<snip>if Javascript is available, then use AJAX instead as an example.
    lol that is the funniest thing I heard all day. AJAX raises the inaccessibility bar at times.
    Ryan B | My Blog | Twitter

  14. #14
    SitePoint Wizard Stomme poes's Avatar
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    What percentage of web reader software can handle JavaScript in a usable manner so that the person listening can tell what changes JavaScript has made to the page?
    Dunno, but more screen reader users have Javascript on than off.

    However the slightly older readers suck balls at knowing you've done something like adding content to the page (typically AJAX). The Big 2 for Windows user a virtual buffer. It's like an interactive screenshot of the web page. The reader has to know a Javascript event has taken place, and update the virtual buffer in order to show the user what's changed. If the change is above where the user's focus is, then it depends on if the reader will bring the user's focus to the new thing, or tell that there's something new (there are ARIA attributes that do this, where you can even set the "politeness" level for how much you should bother the user in letting them know there's been a change on the page)... with older readers, either the buffer isn't updated, or it is but the user is unaware of any change on the page.

    Also a consideration for users with screen magnifyers, who may or may not use a screen reader with the magnifyer... you make a change on some other part of the page, the user is oblivious (because they are viewing a part of your page about the size of a credit card or smaller).

    If you sit on a mailing list for those who try to use these various sites with their AT, you'll find they are often frustrated, but they also find strange and creative ways to get stuff to work for them... also there's always lots of gossip about what programs can make accessible (or just better on a non-Desktop) various sites (twitter is a good example... like TTYtter, Quitter, Jawter, and Twitter command-line).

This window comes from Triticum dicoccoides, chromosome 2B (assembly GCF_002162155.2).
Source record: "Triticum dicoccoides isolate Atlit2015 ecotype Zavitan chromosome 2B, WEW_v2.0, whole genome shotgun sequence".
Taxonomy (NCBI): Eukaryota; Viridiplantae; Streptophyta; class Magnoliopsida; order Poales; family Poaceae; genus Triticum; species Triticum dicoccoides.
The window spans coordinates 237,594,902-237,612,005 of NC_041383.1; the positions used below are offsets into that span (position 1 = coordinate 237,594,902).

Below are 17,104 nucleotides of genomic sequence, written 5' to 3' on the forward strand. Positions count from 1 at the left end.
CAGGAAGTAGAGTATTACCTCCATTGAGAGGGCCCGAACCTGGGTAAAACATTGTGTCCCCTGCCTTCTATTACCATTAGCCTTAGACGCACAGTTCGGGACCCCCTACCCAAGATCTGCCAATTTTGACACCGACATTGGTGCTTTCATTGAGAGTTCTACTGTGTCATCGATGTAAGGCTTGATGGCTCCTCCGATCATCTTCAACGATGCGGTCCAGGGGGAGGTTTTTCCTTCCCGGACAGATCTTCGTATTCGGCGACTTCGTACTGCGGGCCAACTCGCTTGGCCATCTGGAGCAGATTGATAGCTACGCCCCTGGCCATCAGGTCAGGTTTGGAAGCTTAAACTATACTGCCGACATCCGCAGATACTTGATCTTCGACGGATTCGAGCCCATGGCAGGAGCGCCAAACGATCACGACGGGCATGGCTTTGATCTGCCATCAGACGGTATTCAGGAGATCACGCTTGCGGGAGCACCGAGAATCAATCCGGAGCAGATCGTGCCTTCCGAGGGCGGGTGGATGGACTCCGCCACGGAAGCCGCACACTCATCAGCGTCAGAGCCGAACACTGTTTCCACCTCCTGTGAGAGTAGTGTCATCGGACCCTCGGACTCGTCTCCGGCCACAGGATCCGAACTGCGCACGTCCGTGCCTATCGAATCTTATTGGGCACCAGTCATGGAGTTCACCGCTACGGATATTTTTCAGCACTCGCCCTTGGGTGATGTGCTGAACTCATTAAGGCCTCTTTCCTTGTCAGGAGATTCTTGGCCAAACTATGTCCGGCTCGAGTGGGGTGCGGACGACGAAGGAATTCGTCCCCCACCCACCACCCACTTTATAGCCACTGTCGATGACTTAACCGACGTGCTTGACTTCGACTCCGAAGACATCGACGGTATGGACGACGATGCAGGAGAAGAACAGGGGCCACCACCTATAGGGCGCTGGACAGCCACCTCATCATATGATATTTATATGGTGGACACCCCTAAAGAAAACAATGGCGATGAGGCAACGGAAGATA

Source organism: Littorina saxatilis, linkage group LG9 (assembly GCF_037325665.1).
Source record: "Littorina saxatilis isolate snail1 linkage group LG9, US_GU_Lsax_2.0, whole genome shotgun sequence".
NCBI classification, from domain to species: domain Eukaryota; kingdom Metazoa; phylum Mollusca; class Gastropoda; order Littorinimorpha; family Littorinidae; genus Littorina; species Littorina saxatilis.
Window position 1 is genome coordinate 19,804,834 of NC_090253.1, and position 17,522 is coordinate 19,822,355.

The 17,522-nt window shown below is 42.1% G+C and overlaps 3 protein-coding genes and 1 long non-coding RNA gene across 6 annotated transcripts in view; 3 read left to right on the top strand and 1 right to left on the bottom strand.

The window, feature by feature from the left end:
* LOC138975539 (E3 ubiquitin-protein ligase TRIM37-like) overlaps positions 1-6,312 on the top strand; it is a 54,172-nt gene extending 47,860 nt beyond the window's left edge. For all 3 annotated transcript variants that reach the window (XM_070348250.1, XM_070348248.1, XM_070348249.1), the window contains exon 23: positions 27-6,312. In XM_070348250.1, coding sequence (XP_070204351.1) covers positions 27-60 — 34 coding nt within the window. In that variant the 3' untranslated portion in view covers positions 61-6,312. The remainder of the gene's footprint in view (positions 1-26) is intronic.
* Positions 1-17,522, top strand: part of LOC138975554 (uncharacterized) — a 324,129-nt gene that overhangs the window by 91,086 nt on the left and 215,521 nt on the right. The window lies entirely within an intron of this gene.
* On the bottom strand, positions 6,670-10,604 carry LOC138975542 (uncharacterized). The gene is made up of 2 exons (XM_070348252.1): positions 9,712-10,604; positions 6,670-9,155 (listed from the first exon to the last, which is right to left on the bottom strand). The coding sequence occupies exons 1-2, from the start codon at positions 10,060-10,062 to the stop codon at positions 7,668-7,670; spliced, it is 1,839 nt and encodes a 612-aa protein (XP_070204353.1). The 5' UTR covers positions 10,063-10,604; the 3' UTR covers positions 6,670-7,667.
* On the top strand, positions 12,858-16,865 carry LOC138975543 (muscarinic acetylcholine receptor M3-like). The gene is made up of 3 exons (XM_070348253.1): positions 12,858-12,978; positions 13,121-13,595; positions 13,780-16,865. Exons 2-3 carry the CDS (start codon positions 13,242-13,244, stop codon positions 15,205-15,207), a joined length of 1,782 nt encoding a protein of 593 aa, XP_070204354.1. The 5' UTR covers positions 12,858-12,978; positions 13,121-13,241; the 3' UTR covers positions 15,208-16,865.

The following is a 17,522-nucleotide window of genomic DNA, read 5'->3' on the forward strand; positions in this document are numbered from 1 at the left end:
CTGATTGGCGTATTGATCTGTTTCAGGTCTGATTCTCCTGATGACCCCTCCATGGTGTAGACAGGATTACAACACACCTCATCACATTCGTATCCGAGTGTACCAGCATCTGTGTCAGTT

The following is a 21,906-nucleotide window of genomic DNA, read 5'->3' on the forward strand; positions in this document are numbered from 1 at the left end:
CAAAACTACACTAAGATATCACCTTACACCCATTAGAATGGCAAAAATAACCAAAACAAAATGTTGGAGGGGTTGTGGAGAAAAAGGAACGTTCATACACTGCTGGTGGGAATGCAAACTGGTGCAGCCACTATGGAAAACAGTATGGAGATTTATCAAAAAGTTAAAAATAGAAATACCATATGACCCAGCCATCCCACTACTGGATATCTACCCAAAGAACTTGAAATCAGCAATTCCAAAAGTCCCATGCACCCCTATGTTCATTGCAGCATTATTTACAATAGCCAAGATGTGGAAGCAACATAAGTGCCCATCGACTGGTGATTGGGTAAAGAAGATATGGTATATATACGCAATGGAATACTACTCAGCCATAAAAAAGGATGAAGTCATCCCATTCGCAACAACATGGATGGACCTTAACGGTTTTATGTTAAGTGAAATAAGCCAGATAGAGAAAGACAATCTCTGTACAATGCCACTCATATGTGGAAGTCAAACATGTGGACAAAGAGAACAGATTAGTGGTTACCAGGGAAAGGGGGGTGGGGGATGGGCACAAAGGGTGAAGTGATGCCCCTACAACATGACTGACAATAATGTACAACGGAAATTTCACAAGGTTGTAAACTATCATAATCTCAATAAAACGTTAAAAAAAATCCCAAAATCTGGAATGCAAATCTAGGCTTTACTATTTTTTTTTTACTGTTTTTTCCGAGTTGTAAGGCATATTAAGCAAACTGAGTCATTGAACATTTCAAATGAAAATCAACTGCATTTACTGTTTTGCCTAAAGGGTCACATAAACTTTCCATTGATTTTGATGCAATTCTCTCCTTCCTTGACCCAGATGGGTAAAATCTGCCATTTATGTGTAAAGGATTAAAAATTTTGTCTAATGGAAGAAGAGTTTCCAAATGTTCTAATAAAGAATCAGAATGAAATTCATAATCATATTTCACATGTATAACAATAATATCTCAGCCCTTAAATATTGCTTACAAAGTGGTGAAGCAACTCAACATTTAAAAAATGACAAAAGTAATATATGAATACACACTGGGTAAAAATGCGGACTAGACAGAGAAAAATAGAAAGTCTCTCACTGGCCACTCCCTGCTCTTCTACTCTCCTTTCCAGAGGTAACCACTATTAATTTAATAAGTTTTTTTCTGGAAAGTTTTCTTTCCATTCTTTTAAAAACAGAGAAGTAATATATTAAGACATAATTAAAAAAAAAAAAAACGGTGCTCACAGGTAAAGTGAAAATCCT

There are programs for YouTube but they do (of course) require Flash player (how else do you play movies? Which is the whole point of YouTube) and Javascript, but the program works way better.

    Strangely, logging into YouTube does not require Javascript. Logging out, however, does. Someone didn't do their server homework. : D

  15. #15
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    If your browser supports HTML5 then you can play video's on the Youtube w/o Flash.

    With all these very popular app not being JavaScriptLess compliant, I'm leaning more toward their idea as well. I can understand that some browsers does not have the capability to have JavaScript for certain mobile phones or browsers. However, I think they would have other problem then just JavaScript. If the mobile phone does not have zoom feature then do I need to display specific format for that phone? I think not. Maybe it can be accessible but it may be not readable or even be usable.

  16. #16
    Programming Since 1978 silver trophybronze trophy felgall's Avatar
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    Quote Originally Posted by sg707 View Post
    With all these very popular app not being JavaScriptLess compliant, I'm leaning more toward their idea as well.
    You should ALWAYS texst your web page works before you start adding JavaScript to it.

    There are some apps that require JavaScript in order to work at all but since many of those apps have been written by people who don't know how to write JavaScript and so don't work properly even with JavaScript enabled they are best avoided. Even where they do work properly with JavaScript enabled there are always better free alternatives you can install on your own computer that will do the same job more efficiently without using up your internet bandwidth.
    Stephen J Chapman

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  17. #17
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    Perhaps this is the point where people draw the line. I think you're looking at JavaScript to improve the User Interface only. Meaning, it can work without it but if you have it on then usability would increase, right?